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REUSABLE RESOURCE: Jazz quartet Metalwood talks about the staying power of jazz and the financial power of leaving indie behind.
Universal Music

Small commodities and big sounds

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Pop music and rock owe a lot to jazz and blues, but according to Brad Turner, pop will never have the same staying power.

"The difference between jazz and popular music is that popular music is created for the moment and tends to be pretty disposable," says Turner, trumpet and keyboard player for jazz quartet Metalwood. "Even though it may be overlooked as more cerebral, in its best I think jazz will endure because it involves so much more creativity to make it."

Metalwood's blend of jazz and beat-filled funk found on The Recline promises to outlast its competition in the pop world. After recently signing with Universal Music, Metalwood made the move from life on smaller indie labels like Maximum Jazz. Although their fifth album was better funded than previous projects, Turner doesn't disregard the benefits of being independent.

"When you're working on a smaller scale, you have a little more control over what you're doing," says Turner. "But the flipside is you might not get your music out to as many people as you might like. When you're working with a bigger label, your product is going to be shelved in all of the retailers across the nation."

Outside of Metalwood, Turner is still releasing solo records through Maximum Jazz, so he has the ability to see both perspectives simultaneously.

"It might seem like my life is totally different, but it's not. I'm a jazz artist that's still represented by a smaller label," says Turner. "I think it depends on what side of the fence you're standing on, and I'm standing on both sides."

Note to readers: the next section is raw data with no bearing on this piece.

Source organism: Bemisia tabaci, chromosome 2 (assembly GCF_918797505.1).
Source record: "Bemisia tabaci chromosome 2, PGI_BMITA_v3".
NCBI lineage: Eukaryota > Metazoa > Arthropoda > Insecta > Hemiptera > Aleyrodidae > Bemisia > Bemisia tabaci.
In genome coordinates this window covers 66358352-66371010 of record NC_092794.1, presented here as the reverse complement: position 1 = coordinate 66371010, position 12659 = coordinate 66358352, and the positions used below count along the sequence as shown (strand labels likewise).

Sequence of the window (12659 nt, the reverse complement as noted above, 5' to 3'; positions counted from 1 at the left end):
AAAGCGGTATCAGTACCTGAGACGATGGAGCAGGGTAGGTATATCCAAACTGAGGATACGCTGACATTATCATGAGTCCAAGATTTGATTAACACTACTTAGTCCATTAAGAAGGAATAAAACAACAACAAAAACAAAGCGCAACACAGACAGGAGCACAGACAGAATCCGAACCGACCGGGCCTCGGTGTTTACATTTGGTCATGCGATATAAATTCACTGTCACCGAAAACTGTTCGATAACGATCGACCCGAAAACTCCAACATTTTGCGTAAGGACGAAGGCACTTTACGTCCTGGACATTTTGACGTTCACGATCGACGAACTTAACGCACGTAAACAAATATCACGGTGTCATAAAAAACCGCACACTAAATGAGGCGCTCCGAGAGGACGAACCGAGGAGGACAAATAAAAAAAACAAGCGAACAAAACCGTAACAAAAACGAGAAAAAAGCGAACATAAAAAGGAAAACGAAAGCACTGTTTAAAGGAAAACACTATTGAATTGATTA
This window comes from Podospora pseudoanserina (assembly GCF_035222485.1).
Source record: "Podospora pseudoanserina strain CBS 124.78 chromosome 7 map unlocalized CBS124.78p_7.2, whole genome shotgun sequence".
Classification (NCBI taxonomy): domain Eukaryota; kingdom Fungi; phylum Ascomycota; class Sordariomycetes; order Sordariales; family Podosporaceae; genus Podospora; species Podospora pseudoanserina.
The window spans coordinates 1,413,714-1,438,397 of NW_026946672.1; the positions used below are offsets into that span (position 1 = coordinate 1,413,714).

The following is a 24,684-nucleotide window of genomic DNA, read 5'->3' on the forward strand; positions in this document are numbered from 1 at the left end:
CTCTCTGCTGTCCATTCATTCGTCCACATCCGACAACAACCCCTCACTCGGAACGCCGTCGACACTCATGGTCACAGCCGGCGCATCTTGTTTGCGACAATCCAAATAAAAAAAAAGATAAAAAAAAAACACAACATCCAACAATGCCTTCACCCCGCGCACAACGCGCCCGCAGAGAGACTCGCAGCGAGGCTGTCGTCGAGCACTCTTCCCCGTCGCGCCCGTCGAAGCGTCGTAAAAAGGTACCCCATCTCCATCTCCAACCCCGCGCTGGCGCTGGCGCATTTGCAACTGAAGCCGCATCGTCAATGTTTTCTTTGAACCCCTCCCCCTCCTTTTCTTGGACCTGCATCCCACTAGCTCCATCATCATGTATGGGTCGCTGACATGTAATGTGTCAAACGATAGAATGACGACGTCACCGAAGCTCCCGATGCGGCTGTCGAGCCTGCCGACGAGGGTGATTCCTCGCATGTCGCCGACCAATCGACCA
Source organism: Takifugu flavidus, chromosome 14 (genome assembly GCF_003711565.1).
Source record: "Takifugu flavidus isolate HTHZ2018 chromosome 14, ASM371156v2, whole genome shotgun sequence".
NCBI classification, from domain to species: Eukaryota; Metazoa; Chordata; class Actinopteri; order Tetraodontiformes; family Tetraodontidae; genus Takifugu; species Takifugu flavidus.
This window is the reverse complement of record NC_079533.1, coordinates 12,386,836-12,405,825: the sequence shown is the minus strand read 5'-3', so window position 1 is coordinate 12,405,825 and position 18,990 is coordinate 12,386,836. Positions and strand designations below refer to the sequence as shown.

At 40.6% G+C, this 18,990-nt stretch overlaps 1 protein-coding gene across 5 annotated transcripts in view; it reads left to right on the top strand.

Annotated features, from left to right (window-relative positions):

This view gives Turner a lot of creative possibilities in his music. Even under the umbrella of a major label, Metalwood took their music in new directions--what Turner describes as more beat-focused--and collaborated with other artists.

"There's some pretty big name guest artists," says Turner, adding that with artists like John Scofield on board, "big name" might be an understatement. "This couldn't come together without a label."

Metalwood's new album also sounds more polished than previous efforts. This is due in part to new attitudes regarding constructing albums.

"I think the new album is pretty tight. It stays together nicely and it flows," explains Turner. "There might be more of an emphasis on the writing being more cohesive from one tune to the next."

And although other musicians were involved in the album, the songs stay true to Metalwood's sound and style. While other artists had their own touches to add, the band was still ultimately responsible for writing the music.

"It all comes down to the composition," says Turner. "Even though you're augmenting the size of the band, the common denominator is the tune you're playing. The tunes are written in a way to accommodate [the guest artists'] styles and also give them some room to add their personal touch."

With this change in style and a host of guest appearances, Turner expects the band's popularity to grow. And while Metalwood might never be alongside the pop clones on the top 10 lists, it will survive on its own merits instead.

"In think there's a reason that we play jazz and people still enjoy jazz," says Turner. "It's art. I don't think it was ever meant to be a huge commodity."

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